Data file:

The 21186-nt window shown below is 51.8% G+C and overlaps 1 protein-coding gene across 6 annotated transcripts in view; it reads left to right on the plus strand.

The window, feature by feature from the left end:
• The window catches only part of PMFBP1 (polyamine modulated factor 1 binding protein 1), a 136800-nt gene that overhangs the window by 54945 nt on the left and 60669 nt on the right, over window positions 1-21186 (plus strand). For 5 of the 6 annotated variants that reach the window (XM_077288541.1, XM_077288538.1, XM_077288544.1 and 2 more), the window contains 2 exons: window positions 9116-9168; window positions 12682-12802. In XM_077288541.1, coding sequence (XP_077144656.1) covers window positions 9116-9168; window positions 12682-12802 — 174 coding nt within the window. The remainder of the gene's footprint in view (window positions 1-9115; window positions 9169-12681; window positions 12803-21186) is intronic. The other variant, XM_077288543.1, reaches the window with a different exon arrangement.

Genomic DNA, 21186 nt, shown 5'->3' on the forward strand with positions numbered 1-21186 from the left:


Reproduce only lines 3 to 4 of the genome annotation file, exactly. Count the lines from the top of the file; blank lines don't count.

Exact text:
• The window catches only part of PMFBP1 (polyamine modulated factor 1 binding protein 1), a 136800-nt gene that overhangs the window by 54945 nt on the left and 60669 nt on the right, over window positions 1-21186 (plus strand). For 5 of the 6 annotated variants that reach the window (XM_077288541.1, XM_077288538.1, XM_077288544.1 and 2 more), the window contains 2 exons: window positions 9116-9168; window positions 12682-12802. In XM_077288541.1, coding sequence (XP_077144656.1) covers window positions 9116-9168; window positions 12682-12802 — 174 coding nt within the window. The remainder of the gene's footprint in view (window positions 1-9115; window positions 9169-12681; window positions 12803-21186) is intronic. The other variant, XM_077288543.1, reaches the window with a different exon arrangement.

Genomic DNA, 21186 nt, shown 5'->3' on the forward strand with positions numbered 1-21186 from the left: